Every 68 seconds in America, someone is sexually assaulted.

VA is committed to preventing and addressing sexual harassment and assault impacting Veterans, their families, visitors and VA staff. VA’s Intimate Partner Violence Assistance Program (IPVAP) cares about individuals impacted by sexual assault. We are leading a two-year pilot program to explore best practices to develop recommendations for comprehensive services for Veterans who experience sexual assault.

Understanding sexual assault

VA defines sexual assault as “Behaviors, including but not limited to, a completed nonconsensual sex act, an attempted nonconsensual sex act, abusive sexual contact, and non-contact sexual abuse such as threats or harassment.”

General population studies indicate that 81% of female-identifying and 43% of male-identifying individuals report experiencing some form of sexual harassment and/or assault in their lifetime. The majority of sexual assaults occur at or near home and are often committed by someone known to the person, including an acquaintance, friend, neighbor or intimate partner.

In some instances, sexual assault is committed by a stranger. In addition, Veterans may have experienced military sexual trauma, or MST. VA uses the term MST to refer to sexual assault or sexual harassment experienced during military service, regardless of perpetrator identity, or whether it occurred on or off duty, or on or off base.

Learning about options can build a pathway to healing

Offering trauma-informed care

Given the high prevalence and significant impact of experiencing intimate partner violence (IPV) and/or sexual assault, the IPVAP supports both prevention efforts and a wide array of intervention services in the health care setting. It is vital for health care providers to empower individuals to connect and heal from sexual assault in a Trauma-Informed Care environment.

VA provides training on Trauma-Informed Care for VA staff to ensure they can deliver effective clinical care, strengthen community partnerships and reach underserved populations. A Trauma-Informed Care approach helps reduce the stigma surrounding sexual assault disclosure, by recognizing and understanding the physical, psychological and emotional effects of this form of trauma.

Using Trauma Informed-Care approaches enhances trust, safety, healing and empowerment. This creates a respectful space for the person seeking care and encourages choice in recovery.

More than two out of three sexual assaults are not reported, and many individuals who experienced sexual assault may be hesitant to reach out to clinical providers for help.

Barriers preventing reporting sexual assault

There are many reasons individuals do not seek help or report sexual assault. Some barriers include experiencing stigma, shame, or fear (of not being believed, retaliation, being blamed, or not knowing what will happen if they disclose).

VA wants all individuals who have experienced sexual assault to know that services are available to support healing. Understanding how to get help and learning more about options can help build a pathway to healing. VA has a variety of options to choose from following sexual assault, including medical treatment of injuries, forensic exams or referrals, advocacy, counseling and support services.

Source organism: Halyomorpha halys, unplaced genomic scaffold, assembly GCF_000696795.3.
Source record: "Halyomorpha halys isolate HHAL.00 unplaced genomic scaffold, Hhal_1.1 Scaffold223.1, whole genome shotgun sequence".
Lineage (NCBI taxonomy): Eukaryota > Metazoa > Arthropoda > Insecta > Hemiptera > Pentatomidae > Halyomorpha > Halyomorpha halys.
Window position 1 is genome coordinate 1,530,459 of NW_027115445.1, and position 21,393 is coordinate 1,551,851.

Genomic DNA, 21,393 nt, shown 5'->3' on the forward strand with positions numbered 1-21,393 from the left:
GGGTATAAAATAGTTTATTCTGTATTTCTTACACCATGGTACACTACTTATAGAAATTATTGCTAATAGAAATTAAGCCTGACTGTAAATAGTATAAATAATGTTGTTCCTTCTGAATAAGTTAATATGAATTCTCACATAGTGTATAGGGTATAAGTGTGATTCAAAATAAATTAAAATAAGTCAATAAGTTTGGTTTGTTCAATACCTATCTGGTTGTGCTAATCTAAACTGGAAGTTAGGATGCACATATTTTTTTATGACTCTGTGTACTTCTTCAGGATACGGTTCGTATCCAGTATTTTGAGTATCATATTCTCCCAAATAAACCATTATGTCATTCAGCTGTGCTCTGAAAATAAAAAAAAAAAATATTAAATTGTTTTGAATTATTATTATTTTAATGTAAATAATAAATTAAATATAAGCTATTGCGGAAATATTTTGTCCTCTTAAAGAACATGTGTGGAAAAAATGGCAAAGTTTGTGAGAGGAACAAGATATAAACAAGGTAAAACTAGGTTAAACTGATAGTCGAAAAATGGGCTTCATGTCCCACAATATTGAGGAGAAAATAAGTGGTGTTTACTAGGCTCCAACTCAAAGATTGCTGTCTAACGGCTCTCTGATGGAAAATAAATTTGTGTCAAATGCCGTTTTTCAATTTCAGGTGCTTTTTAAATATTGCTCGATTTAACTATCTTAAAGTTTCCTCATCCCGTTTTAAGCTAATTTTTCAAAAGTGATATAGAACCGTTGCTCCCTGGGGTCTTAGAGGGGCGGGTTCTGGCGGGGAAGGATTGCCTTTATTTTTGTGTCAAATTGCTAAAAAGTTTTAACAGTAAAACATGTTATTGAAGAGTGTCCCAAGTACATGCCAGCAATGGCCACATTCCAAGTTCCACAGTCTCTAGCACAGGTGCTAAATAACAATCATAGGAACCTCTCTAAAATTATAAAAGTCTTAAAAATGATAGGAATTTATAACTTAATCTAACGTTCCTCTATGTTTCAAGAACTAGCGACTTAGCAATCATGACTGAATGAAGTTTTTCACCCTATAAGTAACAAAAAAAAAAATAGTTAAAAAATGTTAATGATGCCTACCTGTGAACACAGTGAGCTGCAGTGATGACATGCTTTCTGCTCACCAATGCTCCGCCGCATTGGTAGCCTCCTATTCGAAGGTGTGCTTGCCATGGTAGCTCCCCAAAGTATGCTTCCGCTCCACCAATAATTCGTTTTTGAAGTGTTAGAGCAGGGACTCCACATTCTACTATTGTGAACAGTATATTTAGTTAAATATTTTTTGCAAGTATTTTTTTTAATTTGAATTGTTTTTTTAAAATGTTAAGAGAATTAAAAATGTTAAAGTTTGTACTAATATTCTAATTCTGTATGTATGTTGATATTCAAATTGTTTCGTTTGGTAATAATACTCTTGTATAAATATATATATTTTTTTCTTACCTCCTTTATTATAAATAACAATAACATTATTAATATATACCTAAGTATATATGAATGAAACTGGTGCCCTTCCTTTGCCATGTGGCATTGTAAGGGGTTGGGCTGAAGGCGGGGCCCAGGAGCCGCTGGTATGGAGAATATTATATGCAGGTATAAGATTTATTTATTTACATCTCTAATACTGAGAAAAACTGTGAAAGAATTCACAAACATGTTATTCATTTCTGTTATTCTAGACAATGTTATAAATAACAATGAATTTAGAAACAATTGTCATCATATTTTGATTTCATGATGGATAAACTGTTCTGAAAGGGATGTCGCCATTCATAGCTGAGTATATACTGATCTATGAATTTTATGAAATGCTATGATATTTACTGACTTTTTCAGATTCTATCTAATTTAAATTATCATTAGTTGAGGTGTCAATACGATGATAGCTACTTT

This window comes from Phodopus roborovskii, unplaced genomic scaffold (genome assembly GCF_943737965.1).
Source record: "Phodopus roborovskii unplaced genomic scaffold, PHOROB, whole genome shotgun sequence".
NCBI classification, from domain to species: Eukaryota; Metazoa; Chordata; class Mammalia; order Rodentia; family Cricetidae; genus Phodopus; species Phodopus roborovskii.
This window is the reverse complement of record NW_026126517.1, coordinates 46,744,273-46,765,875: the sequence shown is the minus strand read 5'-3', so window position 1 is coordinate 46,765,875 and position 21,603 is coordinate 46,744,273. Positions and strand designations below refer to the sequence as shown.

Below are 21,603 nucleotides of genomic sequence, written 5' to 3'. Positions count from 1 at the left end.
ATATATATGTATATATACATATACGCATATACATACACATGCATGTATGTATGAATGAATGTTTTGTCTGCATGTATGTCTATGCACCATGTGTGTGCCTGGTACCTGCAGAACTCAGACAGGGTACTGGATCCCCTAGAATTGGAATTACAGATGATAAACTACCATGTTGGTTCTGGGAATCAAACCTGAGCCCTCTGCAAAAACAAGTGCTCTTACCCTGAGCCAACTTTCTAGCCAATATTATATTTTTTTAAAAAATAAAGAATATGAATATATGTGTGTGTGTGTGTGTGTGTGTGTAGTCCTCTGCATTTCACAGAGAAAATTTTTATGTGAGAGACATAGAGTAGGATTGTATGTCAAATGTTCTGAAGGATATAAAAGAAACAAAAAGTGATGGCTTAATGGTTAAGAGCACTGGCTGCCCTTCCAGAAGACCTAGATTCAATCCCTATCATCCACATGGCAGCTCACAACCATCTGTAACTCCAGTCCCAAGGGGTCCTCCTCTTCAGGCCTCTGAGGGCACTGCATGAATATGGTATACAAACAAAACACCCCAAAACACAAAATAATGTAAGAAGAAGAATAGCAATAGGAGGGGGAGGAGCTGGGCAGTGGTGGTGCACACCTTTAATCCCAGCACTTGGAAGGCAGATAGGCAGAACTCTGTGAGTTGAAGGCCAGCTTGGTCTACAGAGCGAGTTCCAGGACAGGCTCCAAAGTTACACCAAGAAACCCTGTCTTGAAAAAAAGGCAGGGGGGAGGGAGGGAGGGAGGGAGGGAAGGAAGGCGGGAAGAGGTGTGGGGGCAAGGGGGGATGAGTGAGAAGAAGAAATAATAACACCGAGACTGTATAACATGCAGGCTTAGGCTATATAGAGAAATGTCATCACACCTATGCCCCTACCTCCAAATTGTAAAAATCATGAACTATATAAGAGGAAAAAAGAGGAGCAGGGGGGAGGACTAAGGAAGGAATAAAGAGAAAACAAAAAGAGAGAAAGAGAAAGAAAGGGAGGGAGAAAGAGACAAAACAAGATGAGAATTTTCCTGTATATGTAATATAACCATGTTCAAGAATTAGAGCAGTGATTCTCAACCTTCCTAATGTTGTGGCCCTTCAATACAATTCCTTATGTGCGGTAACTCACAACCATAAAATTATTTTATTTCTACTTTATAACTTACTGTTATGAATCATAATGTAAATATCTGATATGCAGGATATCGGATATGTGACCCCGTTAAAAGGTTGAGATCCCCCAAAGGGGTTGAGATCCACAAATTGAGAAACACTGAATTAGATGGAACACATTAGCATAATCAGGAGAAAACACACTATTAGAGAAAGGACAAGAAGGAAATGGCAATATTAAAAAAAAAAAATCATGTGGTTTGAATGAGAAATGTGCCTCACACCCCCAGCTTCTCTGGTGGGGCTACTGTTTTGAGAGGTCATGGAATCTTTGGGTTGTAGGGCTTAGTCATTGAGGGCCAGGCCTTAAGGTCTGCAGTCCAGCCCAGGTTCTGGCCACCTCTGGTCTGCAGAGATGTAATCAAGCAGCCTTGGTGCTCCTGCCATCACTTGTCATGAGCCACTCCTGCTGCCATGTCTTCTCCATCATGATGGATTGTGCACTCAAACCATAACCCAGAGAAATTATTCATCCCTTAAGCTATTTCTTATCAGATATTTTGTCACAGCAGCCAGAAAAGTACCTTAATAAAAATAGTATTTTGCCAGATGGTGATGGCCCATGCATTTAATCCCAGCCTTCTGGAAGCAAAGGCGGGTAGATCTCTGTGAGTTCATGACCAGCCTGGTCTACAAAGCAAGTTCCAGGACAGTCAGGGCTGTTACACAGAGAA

For individuals who experienced MST, VA offers free treatment for any physical or mental health condition related to the experience, and eligibility for this care is expansive.

Healing is different for everyone and can take time. Some individuals may not reach out for help until many years after the experience. VA is committed to providing resources and services that are trauma-informed and readily available whenever individuals are ready for help.

Contact us

For more information or services related to MST, contact your local VA medical center and ask to speak to the MST coordinator.

To learn more about intimate partner violence, Trauma-Informed Care and sexual assault resources and services, contact your local IPVAP coordinator.

By Tisha Petelo, Andrea Knowlton and Brandi Austin are VA social workers

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Published on Apr. 19, 2022

Estimated reading time is 3 min.

Views to date: 680


  1. Kathy April 26, 2022 at 1:19 pm

    I am so very sorry that this has happened to you; none of it was your fault. Your trauma is not drama; it is real and it hurts. You have every reason to not trust the system, the military or the VA. Your service is important, your trauma is important and YOU are important. You are NOT alone. No one is more important than you and your experiences are real, they matter and you matter. Do NOT let anyone ever tell you different.

  2. A Fitch April 26, 2022 at 12:00 pm

    VA said mine was not service connected. I was assaulted in front of 4 coworkers, navy and marine. He was an staff sergeant and my supervisor. I told the Ginny sergeant who was ops chief and was told nothing would be done, go back to work. The ILH person listened for 5 minutes then told me all about her medical issues, and she had quite a few. Last thing she said was her Vietnam vets were the most important things and they came first. The man that assaulted me was a Vietnam vet as was the gunny. Guess my service was unimportant. It led to me getting out, distrust led to me marrying someone that later told me they were tired of my “military trauma drama” and divorce. Yeah, guess he was more important than me.

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